Dr. Christopher Shaffer
Office: 226 Lake Michigan Hall
My primary research interests focus on primate behavior and ecology, especially how primates, including humans, obtain food and move through their environment. However, my research interests are broad within the field of Biological Anthropology, and include human variation (both biological and cultural), conservation ecology, ecological anthropology, and variation in material hunting technology. Using an approach called ethnoprimatology, I study the interactions between humans and non-human primates, whether those interactions involve hunting, utilization of the same resources, spiritual importance of non-human primates, or responses of non-human primates to human disturbances. To address these questions, I make extensive use of GIS and other spatial analysis tools
I received my Ph.D. in Anthropology from Washington University in St. Louis in 2012 studying the foraging strategy of the Guianan Bearded Saki. I’m currently conducting research projects in the rainforests of Guyana, South America. In one of these projects, I continue to study the behavioral ecology of the bearded sakis and other new world monkeys, including foraging, social behavior, and spatial memory. In my other project, I am working with indigenous Waiwai horticulturalist-foragers on a long-term and multifaceted study of human-nonhuman primate interactions and shared ecologies. The primary goal of this project is to develop a community based method for assessing sustainability of subsistence hunting using GIS. In addition, I am investigating the influence of past human forager/farmer activity on the evolution and distribution of primates in this area.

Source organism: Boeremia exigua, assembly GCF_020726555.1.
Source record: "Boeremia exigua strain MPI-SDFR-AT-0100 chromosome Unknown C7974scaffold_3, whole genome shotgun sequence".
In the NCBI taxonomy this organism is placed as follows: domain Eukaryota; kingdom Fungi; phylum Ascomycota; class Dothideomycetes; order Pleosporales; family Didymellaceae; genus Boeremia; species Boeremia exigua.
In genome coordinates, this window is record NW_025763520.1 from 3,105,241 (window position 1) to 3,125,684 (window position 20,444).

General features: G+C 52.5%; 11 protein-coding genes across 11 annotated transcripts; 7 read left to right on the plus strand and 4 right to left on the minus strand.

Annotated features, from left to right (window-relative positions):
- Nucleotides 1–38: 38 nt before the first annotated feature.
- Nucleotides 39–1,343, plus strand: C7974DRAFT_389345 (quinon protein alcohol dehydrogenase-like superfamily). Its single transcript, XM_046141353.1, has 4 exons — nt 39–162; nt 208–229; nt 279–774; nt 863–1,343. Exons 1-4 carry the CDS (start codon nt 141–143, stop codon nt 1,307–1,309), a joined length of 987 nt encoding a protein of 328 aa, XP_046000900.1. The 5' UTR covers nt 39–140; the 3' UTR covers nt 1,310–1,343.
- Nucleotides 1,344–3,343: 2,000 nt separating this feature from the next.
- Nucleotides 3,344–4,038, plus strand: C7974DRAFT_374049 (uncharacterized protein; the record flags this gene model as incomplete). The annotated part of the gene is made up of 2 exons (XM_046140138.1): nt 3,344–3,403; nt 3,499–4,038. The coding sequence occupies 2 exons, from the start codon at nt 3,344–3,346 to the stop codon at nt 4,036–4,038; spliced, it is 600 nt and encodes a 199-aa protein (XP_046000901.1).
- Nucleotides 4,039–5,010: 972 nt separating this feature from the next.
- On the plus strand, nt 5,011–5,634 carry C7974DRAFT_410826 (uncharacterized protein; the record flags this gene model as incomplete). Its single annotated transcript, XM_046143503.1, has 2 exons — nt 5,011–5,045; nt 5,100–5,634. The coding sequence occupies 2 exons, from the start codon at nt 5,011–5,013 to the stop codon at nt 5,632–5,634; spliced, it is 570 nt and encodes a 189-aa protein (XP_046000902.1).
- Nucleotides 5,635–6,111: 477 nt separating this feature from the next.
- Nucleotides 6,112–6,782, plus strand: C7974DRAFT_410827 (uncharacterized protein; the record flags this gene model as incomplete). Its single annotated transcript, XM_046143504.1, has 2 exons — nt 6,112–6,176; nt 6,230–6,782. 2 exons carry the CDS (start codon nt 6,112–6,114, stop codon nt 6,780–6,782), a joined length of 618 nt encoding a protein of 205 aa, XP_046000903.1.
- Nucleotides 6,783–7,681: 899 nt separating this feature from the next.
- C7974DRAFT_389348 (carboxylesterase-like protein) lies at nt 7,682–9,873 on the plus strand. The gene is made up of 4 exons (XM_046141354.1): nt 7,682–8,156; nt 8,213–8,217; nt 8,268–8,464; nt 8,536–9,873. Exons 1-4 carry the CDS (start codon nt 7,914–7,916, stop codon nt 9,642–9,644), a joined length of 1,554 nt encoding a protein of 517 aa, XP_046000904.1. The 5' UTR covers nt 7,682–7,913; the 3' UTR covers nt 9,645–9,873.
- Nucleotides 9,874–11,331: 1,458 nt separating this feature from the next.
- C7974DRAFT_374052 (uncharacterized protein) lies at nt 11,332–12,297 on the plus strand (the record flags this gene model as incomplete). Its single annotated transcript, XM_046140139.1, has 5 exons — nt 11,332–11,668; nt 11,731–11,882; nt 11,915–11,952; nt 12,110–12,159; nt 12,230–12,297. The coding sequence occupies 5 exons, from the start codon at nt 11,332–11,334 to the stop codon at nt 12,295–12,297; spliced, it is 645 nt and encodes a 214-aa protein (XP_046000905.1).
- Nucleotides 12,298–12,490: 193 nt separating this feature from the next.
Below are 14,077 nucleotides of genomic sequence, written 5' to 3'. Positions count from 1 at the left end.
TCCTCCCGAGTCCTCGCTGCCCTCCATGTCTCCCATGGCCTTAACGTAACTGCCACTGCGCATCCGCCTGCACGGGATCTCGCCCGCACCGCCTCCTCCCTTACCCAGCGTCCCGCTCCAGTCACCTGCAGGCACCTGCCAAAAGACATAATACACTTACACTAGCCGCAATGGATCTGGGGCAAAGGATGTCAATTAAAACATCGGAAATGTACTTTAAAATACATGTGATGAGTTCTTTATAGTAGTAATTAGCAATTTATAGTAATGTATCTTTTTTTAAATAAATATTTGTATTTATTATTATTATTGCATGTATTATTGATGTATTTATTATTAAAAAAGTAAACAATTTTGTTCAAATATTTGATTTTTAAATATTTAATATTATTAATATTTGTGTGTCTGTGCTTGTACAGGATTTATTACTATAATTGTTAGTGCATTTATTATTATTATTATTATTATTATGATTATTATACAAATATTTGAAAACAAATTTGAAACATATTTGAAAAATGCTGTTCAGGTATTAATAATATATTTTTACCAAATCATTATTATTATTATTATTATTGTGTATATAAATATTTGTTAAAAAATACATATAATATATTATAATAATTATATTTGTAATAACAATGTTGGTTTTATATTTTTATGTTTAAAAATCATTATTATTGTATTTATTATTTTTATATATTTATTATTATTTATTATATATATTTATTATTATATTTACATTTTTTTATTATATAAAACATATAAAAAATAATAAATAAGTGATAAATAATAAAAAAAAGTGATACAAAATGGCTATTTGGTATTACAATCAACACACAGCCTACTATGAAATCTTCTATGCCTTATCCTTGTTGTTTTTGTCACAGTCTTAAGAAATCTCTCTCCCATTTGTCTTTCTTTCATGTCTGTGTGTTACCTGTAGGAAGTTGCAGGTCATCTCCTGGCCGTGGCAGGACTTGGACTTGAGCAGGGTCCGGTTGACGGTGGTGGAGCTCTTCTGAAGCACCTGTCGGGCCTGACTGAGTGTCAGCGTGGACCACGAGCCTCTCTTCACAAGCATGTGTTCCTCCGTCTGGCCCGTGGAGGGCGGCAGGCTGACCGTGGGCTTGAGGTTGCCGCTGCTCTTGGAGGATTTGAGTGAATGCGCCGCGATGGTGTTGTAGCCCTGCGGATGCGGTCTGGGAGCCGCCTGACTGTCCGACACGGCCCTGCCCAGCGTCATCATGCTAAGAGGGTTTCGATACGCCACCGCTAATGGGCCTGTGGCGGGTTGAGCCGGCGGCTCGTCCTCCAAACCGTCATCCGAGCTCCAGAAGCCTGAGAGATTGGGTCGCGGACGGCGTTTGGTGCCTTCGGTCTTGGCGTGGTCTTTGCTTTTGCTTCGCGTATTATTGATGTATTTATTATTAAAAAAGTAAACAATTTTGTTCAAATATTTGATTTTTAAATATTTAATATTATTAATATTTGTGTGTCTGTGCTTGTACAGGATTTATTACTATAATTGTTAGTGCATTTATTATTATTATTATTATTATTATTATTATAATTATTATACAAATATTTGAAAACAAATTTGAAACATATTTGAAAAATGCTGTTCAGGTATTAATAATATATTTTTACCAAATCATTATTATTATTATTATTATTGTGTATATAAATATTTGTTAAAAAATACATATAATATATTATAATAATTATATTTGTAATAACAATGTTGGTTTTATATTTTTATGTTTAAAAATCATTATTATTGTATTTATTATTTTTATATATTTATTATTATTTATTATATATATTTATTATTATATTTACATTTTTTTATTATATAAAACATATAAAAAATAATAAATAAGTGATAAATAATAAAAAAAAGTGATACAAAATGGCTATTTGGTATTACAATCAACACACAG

Courses Taught: ANT 206 Human Origins, ANT 340 Culture and Environment, ANT 313 Primate Behavior and Ecology
Shaffer, C.A. (2014). Spatial foraging in free-ranging bearded sakis: Lévy Walkers or traveling salesmen? American Journal of Primatology. 76(5):472-84
Shaffer, C.A. (2013). GIS analysis of patch use and group cohesiveness of bearded sakis (Chiropotes sagulatus) in the Upper Essequibo Conservation Concession, Guyana. American Journal of Physical Anthropology 150: 235–246.
Shaffer, C.A. (2013). Feeding ecology of bearded sakis (Chiropotes sagulatus) in Guyana. American Journal of Primatology 75: 568-580.
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Page last modified February 11, 2016